Mighty Bargain Hunter

I enjoy talking about saving money, finding deals, living frugally, making money, and investing, in addition to talking about current events in the financial world, online and offline. I’ve published articles at this domain name since 2004 and have been blogging since May, 2005.

I also started and manage the Carnival of Debt Reduction, a weekly blog carnival that highlights posts on getting out of debt. Personal debt reduction progress reports and posts about reducing debt are what this carnival is all about!

Latest Posts from Mighty Bargain Hunter (page 9)

A killer Amazon Subscribe and Save tactic

We really, really like us some Amazon.  For convenience, time savings, speed — and most of all cost — Amazon has a ton to offer. Some of the groceries we get are a bit pricey because common ingredients don’t agree with some family members.  Often, Amazon comes through with the right products at a good price. Even better:  a few of the items we buy are made even cheaper with Subscribe and Save.  We […]

Far better to get some discount than none

A few weekends ago, we went to a community yard sale at the YMCA.  One of the tables there had a number of children’s books from the 19th century that were in excellent shape. Our nine-year-old daughter likes little things — little baskets and boxes with lots of little compartments, little figurines, etc.  These books were little, and cute. She found one that she liked — Shakespeare, of all things […]

Frozen assets: Do you wanna build a for-tune … ?

It was a bit bittersweet for us this weekend.  Our daughter went to a friend’s birthday party sleepover, and for the first time she showed absolutely no reaction whatsoever to my wife leaving for the evening.  She was just fine, thank you very much. It was a Frozen party.  With lots of Frozen decorations.  Think: tons of cotton.  And Frozen games, like Pin The Nose On The Olaf. And even Frozen pap […]

Rule number one of comparison shopping

Comparison shopping has gotten much easier to do with search engines and other price alert services.  Retailers have to be more competitive now that pricing information is everywhere. A friend I’ve had some online interactions with posted a picture of what he thought was a mistake on the unit pricing tag on a supermarket shelf. He claimed something to the effect of:  “It’s a 13-ounce box of Wheat […]

The real cost of Toastmasters

Last year I became a charter member of our county’s Toastmasters Club.  Toastmasters is the international organization for public speaking and leadership. I wrote about how Toastmasters is the biggest public speaking training bargain on the planet.  Financially, it is a huge bargain.  The international dues are $6 per month: one cheese pizza.  Our club adds another $1/month for club expenses: one […]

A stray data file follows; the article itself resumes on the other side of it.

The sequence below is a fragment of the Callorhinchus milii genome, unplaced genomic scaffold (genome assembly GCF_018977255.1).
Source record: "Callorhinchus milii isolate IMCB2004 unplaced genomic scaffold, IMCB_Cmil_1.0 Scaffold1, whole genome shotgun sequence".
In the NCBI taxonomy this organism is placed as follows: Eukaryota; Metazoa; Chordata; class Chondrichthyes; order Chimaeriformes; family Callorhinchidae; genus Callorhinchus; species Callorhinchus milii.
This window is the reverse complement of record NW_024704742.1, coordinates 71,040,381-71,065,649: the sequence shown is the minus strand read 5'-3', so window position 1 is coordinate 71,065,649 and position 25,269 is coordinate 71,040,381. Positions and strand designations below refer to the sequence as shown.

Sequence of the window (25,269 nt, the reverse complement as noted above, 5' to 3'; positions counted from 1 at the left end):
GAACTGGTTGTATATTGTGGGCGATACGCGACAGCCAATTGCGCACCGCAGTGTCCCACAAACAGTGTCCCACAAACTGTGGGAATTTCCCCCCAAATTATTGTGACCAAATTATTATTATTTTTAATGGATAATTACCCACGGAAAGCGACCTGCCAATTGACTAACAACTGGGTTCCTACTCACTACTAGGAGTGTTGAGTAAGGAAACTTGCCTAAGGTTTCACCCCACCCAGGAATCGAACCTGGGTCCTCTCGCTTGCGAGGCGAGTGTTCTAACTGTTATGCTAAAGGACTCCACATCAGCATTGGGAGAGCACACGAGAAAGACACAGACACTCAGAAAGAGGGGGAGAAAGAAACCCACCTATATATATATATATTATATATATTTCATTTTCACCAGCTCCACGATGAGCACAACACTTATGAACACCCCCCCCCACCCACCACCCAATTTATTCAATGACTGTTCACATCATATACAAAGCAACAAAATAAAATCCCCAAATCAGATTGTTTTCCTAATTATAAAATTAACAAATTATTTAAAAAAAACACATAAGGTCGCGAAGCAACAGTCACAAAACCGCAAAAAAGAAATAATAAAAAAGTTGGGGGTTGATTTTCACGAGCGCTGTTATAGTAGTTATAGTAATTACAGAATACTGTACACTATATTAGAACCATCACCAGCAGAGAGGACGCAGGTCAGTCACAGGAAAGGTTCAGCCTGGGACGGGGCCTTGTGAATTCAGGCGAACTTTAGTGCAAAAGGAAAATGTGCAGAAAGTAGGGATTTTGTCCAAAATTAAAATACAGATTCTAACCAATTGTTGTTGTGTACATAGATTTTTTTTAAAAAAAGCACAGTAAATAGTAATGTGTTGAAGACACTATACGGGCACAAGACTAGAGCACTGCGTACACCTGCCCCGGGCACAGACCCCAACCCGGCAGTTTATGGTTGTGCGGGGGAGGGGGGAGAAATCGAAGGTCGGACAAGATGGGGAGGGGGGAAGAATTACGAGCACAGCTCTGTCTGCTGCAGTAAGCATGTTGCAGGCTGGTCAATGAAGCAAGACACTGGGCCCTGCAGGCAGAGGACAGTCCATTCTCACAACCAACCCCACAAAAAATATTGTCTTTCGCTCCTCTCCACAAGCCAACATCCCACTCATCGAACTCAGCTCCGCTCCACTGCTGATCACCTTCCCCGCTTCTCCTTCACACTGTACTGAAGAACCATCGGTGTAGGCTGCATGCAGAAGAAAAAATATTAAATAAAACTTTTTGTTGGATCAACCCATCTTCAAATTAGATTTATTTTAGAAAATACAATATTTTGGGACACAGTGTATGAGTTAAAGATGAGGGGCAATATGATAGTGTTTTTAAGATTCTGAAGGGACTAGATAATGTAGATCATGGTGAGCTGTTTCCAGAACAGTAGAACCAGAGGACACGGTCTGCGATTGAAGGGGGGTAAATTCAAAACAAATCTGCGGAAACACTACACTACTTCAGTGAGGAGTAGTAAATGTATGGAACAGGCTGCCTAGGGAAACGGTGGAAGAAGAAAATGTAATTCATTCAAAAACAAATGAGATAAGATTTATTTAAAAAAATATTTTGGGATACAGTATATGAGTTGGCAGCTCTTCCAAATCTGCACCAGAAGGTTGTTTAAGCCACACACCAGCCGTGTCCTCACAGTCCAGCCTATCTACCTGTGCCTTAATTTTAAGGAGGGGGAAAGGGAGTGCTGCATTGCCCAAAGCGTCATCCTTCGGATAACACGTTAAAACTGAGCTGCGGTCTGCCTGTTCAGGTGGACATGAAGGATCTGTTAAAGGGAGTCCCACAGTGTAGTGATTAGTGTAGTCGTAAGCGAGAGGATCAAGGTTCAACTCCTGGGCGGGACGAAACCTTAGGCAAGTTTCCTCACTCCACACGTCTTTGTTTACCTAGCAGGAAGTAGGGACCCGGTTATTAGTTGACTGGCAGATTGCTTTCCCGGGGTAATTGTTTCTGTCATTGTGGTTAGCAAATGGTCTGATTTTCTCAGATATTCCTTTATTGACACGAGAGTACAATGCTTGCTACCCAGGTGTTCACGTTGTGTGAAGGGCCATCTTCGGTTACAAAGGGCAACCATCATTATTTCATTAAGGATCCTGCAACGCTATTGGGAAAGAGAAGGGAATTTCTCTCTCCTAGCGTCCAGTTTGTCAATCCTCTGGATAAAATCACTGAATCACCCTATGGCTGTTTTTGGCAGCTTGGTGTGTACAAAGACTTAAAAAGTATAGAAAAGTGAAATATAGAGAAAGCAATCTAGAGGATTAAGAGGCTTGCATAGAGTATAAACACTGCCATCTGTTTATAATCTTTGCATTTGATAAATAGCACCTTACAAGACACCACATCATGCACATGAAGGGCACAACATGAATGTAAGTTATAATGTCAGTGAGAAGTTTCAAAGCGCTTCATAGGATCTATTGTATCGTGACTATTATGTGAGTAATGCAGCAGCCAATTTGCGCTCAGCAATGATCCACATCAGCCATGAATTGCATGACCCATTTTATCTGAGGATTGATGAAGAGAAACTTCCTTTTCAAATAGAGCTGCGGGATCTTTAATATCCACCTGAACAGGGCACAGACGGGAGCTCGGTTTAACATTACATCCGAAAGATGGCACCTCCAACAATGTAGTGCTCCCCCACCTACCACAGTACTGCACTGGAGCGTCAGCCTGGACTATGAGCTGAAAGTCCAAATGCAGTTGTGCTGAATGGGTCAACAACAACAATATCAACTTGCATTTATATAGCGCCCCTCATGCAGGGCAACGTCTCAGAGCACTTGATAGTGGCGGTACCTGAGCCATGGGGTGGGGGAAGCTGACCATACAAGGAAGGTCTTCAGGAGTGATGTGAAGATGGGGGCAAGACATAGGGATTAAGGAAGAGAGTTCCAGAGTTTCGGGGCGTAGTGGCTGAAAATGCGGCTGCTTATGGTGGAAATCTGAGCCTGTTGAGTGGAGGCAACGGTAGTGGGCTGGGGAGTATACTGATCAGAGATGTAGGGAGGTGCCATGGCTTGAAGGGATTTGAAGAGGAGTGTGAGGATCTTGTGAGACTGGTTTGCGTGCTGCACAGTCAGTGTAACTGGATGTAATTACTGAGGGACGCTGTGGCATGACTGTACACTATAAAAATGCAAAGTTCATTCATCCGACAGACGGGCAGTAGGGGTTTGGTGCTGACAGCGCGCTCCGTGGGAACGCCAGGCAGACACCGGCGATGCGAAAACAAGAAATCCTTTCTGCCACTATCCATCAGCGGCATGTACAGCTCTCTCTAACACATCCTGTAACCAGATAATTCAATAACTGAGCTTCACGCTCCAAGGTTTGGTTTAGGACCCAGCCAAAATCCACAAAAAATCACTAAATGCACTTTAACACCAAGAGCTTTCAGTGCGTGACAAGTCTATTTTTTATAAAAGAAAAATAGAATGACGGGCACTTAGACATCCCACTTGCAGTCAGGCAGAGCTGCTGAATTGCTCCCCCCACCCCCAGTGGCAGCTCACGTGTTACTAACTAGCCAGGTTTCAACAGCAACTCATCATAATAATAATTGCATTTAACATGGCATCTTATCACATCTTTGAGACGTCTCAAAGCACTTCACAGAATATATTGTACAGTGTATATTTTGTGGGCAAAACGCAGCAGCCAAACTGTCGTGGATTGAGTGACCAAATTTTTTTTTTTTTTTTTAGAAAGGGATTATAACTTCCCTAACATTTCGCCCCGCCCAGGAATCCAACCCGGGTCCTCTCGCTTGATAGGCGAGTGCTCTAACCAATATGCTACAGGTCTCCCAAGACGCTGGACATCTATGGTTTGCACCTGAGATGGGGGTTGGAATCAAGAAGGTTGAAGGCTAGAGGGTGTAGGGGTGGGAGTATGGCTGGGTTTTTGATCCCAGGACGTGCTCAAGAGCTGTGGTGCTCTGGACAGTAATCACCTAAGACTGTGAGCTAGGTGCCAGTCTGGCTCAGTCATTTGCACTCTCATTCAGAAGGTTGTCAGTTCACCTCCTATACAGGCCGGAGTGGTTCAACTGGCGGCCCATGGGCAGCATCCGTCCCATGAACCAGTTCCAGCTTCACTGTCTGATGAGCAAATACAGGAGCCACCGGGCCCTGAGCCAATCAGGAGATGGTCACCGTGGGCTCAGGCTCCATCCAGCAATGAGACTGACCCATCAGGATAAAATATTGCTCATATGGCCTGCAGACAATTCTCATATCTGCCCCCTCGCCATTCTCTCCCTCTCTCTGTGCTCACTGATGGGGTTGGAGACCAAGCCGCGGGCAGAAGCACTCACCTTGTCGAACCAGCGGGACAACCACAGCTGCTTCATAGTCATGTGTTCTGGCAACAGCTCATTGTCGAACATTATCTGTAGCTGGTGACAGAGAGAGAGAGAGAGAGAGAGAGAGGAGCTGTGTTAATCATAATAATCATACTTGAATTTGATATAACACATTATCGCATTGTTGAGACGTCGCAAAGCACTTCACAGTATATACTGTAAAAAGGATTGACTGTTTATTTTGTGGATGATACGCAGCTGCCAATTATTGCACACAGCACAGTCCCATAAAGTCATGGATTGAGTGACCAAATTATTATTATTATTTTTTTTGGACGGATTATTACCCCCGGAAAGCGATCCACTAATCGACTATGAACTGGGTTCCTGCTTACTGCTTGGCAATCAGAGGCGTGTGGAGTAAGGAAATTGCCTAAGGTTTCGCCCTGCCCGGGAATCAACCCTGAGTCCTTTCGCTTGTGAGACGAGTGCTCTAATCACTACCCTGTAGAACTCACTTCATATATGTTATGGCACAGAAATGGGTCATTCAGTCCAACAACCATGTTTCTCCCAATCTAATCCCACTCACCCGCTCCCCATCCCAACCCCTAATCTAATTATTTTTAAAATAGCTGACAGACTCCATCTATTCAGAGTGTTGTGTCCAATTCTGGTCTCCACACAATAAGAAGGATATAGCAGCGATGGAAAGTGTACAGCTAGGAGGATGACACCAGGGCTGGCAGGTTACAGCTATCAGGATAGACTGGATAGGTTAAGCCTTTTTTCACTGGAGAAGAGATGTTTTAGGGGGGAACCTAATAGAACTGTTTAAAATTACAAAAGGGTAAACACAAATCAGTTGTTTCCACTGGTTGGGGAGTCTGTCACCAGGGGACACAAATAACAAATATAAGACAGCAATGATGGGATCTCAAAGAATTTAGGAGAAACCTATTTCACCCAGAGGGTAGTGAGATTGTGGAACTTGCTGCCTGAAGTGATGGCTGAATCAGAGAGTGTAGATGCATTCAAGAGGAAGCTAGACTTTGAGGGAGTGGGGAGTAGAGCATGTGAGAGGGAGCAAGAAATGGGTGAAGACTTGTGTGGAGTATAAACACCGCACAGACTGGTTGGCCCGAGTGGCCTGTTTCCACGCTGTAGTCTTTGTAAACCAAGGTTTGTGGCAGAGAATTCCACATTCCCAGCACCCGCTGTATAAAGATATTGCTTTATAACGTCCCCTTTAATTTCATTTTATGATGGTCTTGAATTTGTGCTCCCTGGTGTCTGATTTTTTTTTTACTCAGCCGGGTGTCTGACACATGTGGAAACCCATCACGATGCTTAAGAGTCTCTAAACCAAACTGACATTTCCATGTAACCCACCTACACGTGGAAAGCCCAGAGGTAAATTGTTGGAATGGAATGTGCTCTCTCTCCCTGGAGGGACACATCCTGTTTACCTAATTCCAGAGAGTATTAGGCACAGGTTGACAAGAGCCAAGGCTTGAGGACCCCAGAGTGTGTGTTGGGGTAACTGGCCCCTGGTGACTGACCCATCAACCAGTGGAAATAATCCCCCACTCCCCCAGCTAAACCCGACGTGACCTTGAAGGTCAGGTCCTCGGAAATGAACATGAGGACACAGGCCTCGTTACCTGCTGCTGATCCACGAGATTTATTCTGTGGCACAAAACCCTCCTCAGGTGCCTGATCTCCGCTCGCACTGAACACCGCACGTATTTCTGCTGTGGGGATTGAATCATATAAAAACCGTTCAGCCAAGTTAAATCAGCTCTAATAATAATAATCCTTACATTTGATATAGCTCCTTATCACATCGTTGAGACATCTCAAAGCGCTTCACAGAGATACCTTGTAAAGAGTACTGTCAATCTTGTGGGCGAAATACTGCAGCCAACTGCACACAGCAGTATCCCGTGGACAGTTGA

Unit Pricing 201 — now with higher math!

(That’s the course that follows Unit Pricing 101, of course!) Unit pricing (for the uninitiated) is the calculation that grocery stores put on the shelf price tags that tell you how much an item costs per pound, per ounce, per 100 count, etc.  It’s arrived at by dividing the price of the whole package by the amount of stuff in the package. So, a pack of 200 red Solo Cups — because it’s time to par […]

Cheap and free Microsoft Office products

Software as a product is a strangely complex beast. Freeware, commercial software, open-source, closed source, crippleware, nagware, bloatware, software as a service, tiered usage, service contracts, upgrades — software comes in all kinds of flavors and reasons for disdain. And as someone who lived during the rise of Microsoft, we sure loved to hate Bill Gates and company, didn’t we? […]

Save money by overcoming the inconvenience barrier

A while back I bid on a new Keurig coffee machine at a silent auction.  I bid $80 and won.  (They went for $120 new.) Predictably, the $40 savings went out the window in only a few weeks with the additional amount we began to spend on the little K-Cups. It’s such a convenience to just pop one of the cups in there, listen to the little pump suck water from the reservoir, heat it up, and finally for […]

Why savers are a necessary evil for banks and credit unions

The credit union my family belongs to had their annual meeting a couple of weeks ago.  During the question and answer session, one of the members asked that the credit union look for ways to increase the rate of interest earned on savings accounts.  “They’re not paying a whole lot these days,” the member lamented. The board and the management listened and sympathized with her, while they gently re […]

A $6.30 tax bill insignificant? Think again

One of my friends in college purportedly had racked up dozens of parking tickets courtesy of the campus police.  He graduated, so either he took care of them before he left, or he never had to worry about them in the first place. A woman in Pennsylvania, however, lost her home over an amount less than most parking tickets.  Her home, which sold at auction for about $116,000 and which was reportedl […]